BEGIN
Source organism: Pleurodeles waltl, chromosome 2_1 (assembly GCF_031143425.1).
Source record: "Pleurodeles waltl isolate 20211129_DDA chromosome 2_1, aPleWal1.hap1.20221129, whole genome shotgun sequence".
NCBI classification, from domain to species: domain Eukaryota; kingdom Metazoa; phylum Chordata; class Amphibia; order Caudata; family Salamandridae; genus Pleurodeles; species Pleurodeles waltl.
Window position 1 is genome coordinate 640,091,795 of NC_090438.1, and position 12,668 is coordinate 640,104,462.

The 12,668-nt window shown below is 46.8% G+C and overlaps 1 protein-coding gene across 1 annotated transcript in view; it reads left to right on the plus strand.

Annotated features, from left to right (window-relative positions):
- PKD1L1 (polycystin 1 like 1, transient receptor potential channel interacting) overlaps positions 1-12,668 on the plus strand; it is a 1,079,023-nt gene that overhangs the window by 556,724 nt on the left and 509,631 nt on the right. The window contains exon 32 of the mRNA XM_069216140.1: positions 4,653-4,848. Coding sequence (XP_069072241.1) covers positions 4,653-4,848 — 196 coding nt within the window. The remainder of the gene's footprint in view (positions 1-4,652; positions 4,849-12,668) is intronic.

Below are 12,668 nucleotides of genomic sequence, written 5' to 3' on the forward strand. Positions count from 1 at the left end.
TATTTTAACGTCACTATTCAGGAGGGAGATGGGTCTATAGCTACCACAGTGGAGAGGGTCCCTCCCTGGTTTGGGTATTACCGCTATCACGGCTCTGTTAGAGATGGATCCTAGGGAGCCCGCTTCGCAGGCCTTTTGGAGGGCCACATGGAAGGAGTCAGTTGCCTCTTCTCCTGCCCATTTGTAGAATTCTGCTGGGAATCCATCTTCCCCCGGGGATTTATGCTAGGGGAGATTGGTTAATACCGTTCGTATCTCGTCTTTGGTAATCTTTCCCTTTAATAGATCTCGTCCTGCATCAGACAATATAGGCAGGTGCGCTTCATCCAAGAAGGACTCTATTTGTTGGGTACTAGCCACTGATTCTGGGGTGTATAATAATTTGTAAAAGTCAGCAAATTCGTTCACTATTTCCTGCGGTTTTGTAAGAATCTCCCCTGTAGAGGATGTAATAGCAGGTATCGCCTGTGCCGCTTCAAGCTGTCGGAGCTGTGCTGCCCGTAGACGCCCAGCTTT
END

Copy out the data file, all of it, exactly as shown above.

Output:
Source organism: Pleurodeles waltl, chromosome 2_1 (assembly GCF_031143425.1).
Source record: "Pleurodeles waltl isolate 20211129_DDA chromosome 2_1, aPleWal1.hap1.20221129, whole genome shotgun sequence".
NCBI classification, from domain to species: domain Eukaryota; kingdom Metazoa; phylum Chordata; class Amphibia; order Caudata; family Salamandridae; genus Pleurodeles; species Pleurodeles waltl.
Window position 1 is genome coordinate 640,091,795 of NC_090438.1, and position 12,668 is coordinate 640,104,462.

The 12,668-nt window shown below is 46.8% G+C and overlaps 1 protein-coding gene across 1 annotated transcript in view; it reads left to right on the plus strand.

Annotated features, from left to right (window-relative positions):
- PKD1L1 (polycystin 1 like 1, transient receptor potential channel interacting) overlaps positions 1-12,668 on the plus strand; it is a 1,079,023-nt gene that overhangs the window by 556,724 nt on the left and 509,631 nt on the right. The window contains exon 32 of the mRNA XM_069216140.1: positions 4,653-4,848. Coding sequence (XP_069072241.1) covers positions 4,653-4,848 — 196 coding nt within the window. The remainder of the gene's footprint in view (positions 1-4,652; positions 4,849-12,668) is intronic.

Below are 12,668 nucleotides of genomic sequence, written 5' to 3' on the forward strand. Positions count from 1 at the left end.
TATTTTAACGTCACTATTCAGGAGGGAGATGGGTCTATAGCTACCACAGTGGAGAGGGTCCCTCCCTGGTTTGGGTATTACCGCTATCACGGCTCTGTTAGAGATGGATCCTAGGGAGCCCGCTTCGCAGGCCTTTTGGAGGGCCACATGGAAGGAGTCAGTTGCCTCTTCTCCTGCCCATTTGTAGAATTCTGCTGGGAATCCATCTTCCCCCGGGGATTTATGCTAGGGGAGATTGGTTAATACCGTTCGTATCTCGTCTTTGGTAATCTTTCCCTTTAATAGATCTCGTCCTGCATCAGACAATATAGGCAGGTGCGCTTCATCCAAGAAGGACTCTATTTGTTGGGTACTAGCCACTGATTCTGGGGTGTATAATAATTTGTAAAAGTCAGCAAATTCGTTCACTATTTCCTGCGGTTTTGTAAGAATCTCCCCTGTAGAGGATGTAATAGCAGGTATCGCCTGTGCCGCTTCAAGCTGTCGGAGCTGTGCTGCCCGTAGACGCCCAGCTTT